I never do this, but before we begin, here’s two notes: (a) I have been working on getting permissions to post images for various posts. If you scroll down, for example, you’ll see some images from The Fox and the Star (thank you, Coralie Bickford-Smith!). Do go look: they’re lovely. Thanks are also due to Kate Beaton for giving me permission to use images from her website today. (b) On Sunday, I’m going to go to Catherynne Valente‘s signing at the Brookline Booksmith where I will try not to embarrass myself. I will then gobble up the book, probably weep because it’s over, and then try to compose my thoughts about the whole Fairyland series into a blog post. (That might take a while.) If you are near any of the locations on her tour, may I suggest stopping by? Her books are wonderful.
Do you know what? That paragraph serves as a pretty good introduction to my confession: I am such a fangirl. I pretend not to be. I’m not much of a one for movies or actors or anime or any of the things I’ve decided are “fan” categories. If you don’t chase the Beatles, you’re not a “fan,” right? Wrong. I’m an embarrassing, melty fangirl around authors I admire. Ask my husband how long it took me to be able to open my mouth when I met [name redacted because, God, that was embarrassing]. He had to speak up for me before I could manage to get past, “Oh my God, I’m finally meeting [name redacted] and I’m making a fool of myself!”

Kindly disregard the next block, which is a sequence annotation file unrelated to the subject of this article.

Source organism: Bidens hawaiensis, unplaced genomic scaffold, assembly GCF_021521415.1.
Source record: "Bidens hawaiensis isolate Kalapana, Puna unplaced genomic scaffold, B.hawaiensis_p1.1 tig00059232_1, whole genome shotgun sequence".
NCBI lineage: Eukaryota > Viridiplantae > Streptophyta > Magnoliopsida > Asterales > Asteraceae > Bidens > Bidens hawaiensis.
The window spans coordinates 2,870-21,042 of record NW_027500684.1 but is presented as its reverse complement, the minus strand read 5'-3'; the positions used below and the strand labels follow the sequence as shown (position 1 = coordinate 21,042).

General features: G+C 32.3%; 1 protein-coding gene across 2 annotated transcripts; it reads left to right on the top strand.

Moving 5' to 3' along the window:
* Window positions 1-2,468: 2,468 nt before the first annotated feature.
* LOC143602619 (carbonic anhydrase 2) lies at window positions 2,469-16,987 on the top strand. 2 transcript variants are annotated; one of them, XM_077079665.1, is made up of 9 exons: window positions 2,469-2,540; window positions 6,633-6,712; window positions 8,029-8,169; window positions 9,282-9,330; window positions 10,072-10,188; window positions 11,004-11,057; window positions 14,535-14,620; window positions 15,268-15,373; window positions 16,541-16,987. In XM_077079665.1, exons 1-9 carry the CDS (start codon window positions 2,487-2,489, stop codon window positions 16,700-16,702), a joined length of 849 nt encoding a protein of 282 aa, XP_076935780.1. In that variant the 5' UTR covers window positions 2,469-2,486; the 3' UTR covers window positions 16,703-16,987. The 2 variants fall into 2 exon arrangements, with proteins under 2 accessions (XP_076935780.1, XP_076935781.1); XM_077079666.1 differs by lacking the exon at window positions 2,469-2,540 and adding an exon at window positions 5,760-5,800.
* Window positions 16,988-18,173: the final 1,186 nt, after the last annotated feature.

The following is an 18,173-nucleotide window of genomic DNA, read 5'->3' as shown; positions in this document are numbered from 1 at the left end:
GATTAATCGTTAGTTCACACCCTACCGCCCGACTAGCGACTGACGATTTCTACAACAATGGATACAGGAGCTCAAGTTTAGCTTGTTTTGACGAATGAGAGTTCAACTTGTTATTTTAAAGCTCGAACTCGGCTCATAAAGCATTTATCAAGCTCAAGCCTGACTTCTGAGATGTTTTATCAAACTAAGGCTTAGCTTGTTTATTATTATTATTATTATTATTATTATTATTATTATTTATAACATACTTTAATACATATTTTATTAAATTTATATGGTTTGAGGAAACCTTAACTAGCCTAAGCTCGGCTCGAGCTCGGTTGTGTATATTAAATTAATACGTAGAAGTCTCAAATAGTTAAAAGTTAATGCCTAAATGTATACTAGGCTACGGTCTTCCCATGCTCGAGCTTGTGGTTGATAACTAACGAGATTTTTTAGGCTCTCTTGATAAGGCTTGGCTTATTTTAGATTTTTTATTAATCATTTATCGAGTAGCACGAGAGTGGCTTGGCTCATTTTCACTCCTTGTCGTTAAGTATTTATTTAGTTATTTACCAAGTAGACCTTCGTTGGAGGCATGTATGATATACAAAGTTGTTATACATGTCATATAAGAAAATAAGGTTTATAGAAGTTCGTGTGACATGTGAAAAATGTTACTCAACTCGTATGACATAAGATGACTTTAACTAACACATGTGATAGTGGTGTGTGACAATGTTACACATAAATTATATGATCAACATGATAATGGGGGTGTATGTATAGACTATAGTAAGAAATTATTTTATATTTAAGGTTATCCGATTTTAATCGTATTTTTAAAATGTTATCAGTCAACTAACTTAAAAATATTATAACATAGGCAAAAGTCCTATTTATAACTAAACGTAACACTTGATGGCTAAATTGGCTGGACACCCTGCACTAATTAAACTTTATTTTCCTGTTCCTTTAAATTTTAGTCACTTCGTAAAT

Well, I’m like that for Kate Beaton. When I saw she was coming to Boston for a signing for Step Aside, Pops and I couldn’t go: (a) I threw things at the wall; (b) I realized it was better to be sad I couldn’t meet her than to be a writhing ball of embarrassment for whatever I said or didn’t say if I did meet her; (c) I wrote a note to the Harvard Book Store to order a signed copy and beg them to ask her to personalize it. I am not proud of that note at all, but it got me a personalized, signed copy, with a truly lovely little sketch from Kate Beaton’s hand, and I am proud of that. You will pry that book out of my cold, dead hands. Death, thou shalt die before I surrender that book. Got it, buddy? IT’S MINE.
Sorry, got a little carried away there. My point is: people, Kate Beaton is fantastic. And… She Is Canadian. More than that, she is a Maritimer, from Nova Scotia, and, well. First I read her historical comics lovingly teasing my own beloved Middle Ages and I truly admired them. Then I heard she was from Nova Scotia and, I mean, I’m from Sackville, New Brunswick, right next door, and suddenly I became the girl who begged and pleaded with the Harvard Book Store to get me a personalized copy of her latest book. And then I heard that she was writing a children’s book, The Princess and the Pony (this link includes activity sheets for your child), about one of my favourite of her comic characters, the pony. You can see the pony, because Kate Beaton was nice enough to allow me to post this comic, below:
That one still makes me giggle, and anyone who giggled at that will be thrilled to know that this was relatively early work, and the pony’s character has developed considerably in The Princess and the Pony, where he works with Princess Pinecone to, against all her expectations, become champions.